In the past for ‘Best Original Song’ performances, the Academy would pair musicians to perform covers of the nominated tracks. However, “All The Stars” is a song that not just anyone can perform.

The performers that will be singing on the telecast include Lady Gaga and Bradley Cooper for A Star Is Born‘s “Shallow,” and Bette Midler for “The Place Where Lost Things Go” from Mary Poppins Returns.

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Drake's 'So Far Gone' Debuting In Top 10 On Billboard 200

Ten years ago, college campuses were enthralled in Drake’s romantic verses and relatable sonic vignettes on his ubiquitous mixtape, So Far Gone. It was conveniently released the week of Valentine’s Day on Feb. 13. At the time, he dropped the free project without much commercial push.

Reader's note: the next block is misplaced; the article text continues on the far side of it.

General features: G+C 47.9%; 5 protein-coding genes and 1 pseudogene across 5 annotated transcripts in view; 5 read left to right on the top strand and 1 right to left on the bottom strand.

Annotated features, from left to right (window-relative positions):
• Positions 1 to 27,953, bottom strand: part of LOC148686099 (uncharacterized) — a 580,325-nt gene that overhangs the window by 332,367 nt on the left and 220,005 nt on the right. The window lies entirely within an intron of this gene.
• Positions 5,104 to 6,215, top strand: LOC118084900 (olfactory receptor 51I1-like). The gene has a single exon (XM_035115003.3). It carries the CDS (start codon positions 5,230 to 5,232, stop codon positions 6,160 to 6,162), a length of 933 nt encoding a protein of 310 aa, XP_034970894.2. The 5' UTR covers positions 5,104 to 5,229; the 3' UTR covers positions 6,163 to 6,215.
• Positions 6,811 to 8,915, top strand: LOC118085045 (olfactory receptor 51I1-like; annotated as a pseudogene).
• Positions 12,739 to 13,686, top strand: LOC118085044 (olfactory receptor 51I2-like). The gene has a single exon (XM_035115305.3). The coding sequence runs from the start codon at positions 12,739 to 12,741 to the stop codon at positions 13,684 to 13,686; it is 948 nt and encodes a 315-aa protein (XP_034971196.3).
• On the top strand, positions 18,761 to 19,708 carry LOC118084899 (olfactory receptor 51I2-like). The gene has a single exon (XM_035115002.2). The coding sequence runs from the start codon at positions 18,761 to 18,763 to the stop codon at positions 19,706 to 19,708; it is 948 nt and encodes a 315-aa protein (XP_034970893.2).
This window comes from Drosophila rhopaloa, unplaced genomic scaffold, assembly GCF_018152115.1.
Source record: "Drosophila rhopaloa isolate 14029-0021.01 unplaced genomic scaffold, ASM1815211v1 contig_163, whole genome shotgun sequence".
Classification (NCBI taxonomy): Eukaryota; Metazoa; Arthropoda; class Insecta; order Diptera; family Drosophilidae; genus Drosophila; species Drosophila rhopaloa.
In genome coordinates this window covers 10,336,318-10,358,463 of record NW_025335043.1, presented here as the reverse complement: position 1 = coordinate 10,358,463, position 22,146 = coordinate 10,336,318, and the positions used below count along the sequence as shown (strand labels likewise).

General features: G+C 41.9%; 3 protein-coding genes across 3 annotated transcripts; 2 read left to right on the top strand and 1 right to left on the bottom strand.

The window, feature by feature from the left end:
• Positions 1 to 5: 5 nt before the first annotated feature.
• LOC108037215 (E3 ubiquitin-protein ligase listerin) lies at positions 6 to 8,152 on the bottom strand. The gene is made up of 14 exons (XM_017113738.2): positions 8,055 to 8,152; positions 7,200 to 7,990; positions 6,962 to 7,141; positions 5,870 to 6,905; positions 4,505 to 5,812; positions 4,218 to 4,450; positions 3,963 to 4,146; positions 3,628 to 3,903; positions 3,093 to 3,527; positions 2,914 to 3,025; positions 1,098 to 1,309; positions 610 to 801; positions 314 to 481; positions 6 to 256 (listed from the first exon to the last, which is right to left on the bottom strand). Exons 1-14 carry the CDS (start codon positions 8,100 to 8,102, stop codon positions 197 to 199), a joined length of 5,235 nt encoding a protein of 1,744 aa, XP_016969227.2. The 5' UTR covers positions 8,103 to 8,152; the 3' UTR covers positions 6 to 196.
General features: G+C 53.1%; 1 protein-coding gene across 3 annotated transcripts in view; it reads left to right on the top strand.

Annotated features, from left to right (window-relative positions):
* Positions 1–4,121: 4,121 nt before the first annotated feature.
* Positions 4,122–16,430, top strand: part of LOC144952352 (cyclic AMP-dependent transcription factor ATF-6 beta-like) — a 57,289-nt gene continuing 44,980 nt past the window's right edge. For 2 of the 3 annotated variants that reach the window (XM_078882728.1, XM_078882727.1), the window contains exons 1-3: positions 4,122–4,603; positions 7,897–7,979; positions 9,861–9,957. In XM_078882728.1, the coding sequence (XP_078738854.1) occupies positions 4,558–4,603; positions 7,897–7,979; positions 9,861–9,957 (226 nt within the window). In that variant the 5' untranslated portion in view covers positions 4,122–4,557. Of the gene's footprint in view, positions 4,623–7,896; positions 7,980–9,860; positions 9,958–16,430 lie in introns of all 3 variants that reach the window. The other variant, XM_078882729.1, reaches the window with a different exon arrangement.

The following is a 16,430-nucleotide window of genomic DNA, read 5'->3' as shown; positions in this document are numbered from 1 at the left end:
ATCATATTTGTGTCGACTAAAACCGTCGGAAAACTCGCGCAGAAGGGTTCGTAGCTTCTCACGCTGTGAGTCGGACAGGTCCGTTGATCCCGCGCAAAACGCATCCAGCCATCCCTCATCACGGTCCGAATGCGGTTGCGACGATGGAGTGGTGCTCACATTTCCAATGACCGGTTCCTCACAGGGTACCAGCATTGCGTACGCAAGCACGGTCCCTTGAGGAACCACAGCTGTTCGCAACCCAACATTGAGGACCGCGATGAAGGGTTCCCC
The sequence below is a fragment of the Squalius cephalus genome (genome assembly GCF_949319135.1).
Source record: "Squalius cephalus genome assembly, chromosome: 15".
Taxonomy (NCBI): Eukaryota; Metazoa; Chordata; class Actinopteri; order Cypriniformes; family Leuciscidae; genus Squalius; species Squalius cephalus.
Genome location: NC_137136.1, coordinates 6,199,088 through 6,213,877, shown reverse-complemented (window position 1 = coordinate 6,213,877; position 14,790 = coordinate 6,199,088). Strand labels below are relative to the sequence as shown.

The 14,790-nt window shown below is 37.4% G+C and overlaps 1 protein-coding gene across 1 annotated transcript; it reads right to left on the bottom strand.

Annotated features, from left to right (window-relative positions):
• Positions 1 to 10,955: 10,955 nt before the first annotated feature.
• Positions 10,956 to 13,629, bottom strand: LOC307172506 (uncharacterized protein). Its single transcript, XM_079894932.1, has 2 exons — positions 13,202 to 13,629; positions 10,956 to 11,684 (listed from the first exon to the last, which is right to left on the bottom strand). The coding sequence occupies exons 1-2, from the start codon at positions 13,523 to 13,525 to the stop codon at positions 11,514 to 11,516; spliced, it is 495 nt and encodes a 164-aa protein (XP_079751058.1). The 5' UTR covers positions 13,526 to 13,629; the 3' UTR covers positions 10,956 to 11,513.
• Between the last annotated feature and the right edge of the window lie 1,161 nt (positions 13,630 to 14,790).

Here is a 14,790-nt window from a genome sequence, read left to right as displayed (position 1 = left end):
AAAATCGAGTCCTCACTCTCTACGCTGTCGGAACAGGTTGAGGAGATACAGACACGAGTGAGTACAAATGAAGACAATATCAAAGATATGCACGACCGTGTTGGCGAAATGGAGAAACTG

Now, a mere decade later, the mixtape is climbing to its debut on the Top 10 on the Billboard 200 chart. Since its tenth anniversary, the project has garnered slots on prominent streaming services starting the week of Feb. 15, Billboard reports.

It’s projected that the compilation might debut at No. 5 on the charts next week, and can end the week of Feb. 21 with 45,000 album units. If Drizzy is able to receive this accolade, it will make this his tenth album that’s reached a top 10 slot on the charts.

In typical Drake fashion, when he was creating So Far Gone, he was grappling with a relationship that seemingly went sour, which served as his main source of inspiration. During a 2009 interview with Complex, he detailed the message behind some of the album's songs.

“It starts with this monologue, 'Lust For Life,' of me crying out, in my head the things that I never say. The things that I was just thinking, that was my mindset. Then it goes to 'Houstatlantavegas' which is about what I felt about the girl I was with,” he said.